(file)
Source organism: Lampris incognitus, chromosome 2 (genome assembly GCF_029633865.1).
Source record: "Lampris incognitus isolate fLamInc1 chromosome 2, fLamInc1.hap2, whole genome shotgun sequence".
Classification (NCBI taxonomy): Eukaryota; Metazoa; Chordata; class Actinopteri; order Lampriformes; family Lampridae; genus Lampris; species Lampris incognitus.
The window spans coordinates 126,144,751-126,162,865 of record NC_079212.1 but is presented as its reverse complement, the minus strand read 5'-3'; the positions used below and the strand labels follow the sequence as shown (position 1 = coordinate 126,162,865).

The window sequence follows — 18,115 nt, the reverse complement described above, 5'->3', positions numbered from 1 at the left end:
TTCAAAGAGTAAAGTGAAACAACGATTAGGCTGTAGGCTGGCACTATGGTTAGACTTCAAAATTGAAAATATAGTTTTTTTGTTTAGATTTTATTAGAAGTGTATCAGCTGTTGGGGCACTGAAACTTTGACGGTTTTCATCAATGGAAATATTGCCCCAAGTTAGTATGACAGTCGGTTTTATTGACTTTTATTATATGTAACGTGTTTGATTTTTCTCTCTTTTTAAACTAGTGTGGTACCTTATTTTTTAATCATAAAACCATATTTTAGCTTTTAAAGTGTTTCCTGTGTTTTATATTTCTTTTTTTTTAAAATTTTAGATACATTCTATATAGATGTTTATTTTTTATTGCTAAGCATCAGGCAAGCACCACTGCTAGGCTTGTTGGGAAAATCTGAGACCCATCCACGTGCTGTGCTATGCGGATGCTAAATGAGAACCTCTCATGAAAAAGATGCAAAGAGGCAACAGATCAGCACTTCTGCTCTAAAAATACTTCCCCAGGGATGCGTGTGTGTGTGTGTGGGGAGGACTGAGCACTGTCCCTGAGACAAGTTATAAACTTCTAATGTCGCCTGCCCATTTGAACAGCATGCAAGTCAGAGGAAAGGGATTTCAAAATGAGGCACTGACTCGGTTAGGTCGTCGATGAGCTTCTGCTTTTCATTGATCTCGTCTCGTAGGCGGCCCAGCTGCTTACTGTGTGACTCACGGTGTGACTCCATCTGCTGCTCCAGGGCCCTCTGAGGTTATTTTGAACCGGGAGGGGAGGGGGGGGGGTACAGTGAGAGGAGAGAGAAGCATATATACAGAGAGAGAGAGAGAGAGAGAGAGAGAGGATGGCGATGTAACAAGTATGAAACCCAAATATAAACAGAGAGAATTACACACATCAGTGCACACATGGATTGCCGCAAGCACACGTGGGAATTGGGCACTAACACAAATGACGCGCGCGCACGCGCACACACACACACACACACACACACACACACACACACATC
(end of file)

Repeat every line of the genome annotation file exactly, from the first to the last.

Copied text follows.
Source organism: Lampris incognitus, chromosome 2 (genome assembly GCF_029633865.1).
Source record: "Lampris incognitus isolate fLamInc1 chromosome 2, fLamInc1.hap2, whole genome shotgun sequence".
Classification (NCBI taxonomy): Eukaryota; Metazoa; Chordata; class Actinopteri; order Lampriformes; family Lampridae; genus Lampris; species Lampris incognitus.
The window spans coordinates 126,144,751-126,162,865 of record NC_079212.1 but is presented as its reverse complement, the minus strand read 5'-3'; the positions used below and the strand labels follow the sequence as shown (position 1 = coordinate 126,162,865).

The window sequence follows — 18,115 nt, the reverse complement described above, 5'->3', positions numbered from 1 at the left end:
TTCAAAGAGTAAAGTGAAACAACGATTAGGCTGTAGGCTGGCACTATGGTTAGACTTCAAAATTGAAAATATAGTTTTTTTGTTTAGATTTTATTAGAAGTGTATCAGCTGTTGGGGCACTGAAACTTTGACGGTTTTCATCAATGGAAATATTGCCCCAAGTTAGTATGACAGTCGGTTTTATTGACTTTTATTATATGTAACGTGTTTGATTTTTCTCTCTTTTTAAACTAGTGTGGTACCTTATTTTTTAATCATAAAACCATATTTTAGCTTTTAAAGTGTTTCCTGTGTTTTATATTTCTTTTTTTTTAAAATTTTAGATACATTCTATATAGATGTTTATTTTTTATTGCTAAGCATCAGGCAAGCACCACTGCTAGGCTTGTTGGGAAAATCTGAGACCCATCCACGTGCTGTGCTATGCGGATGCTAAATGAGAACCTCTCATGAAAAAGATGCAAAGAGGCAACAGATCAGCACTTCTGCTCTAAAAATACTTCCCCAGGGATGCGTGTGTGTGTGTGTGGGGAGGACTGAGCACTGTCCCTGAGACAAGTTATAAACTTCTAATGTCGCCTGCCCATTTGAACAGCATGCAAGTCAGAGGAAAGGGATTTCAAAATGAGGCACTGACTCGGTTAGGTCGTCGATGAGCTTCTGCTTTTCATTGATCTCGTCTCGTAGGCGGCCCAGCTGCTTACTGTGTGACTCACGGTGTGACTCCATCTGCTGCTCCAGGGCCCTCTGAGGTTATTTTGAACCGGGAGGGGAGGGGGGGGGGTACAGTGAGAGGAGAGAGAAGCATATATACAGAGAGAGAGAGAGAGAGAGAGAGAGAGGATGGCGATGTAACAAGTATGAAACCCAAATATAAACAGAGAGAATTACACACATCAGTGCACACATGGATTGCCGCAAGCACACGTGGGAATTGGGCACTAACACAAATGACGCGCGCGCACGCGCACACACACACACACACACACACACACACACACACACATC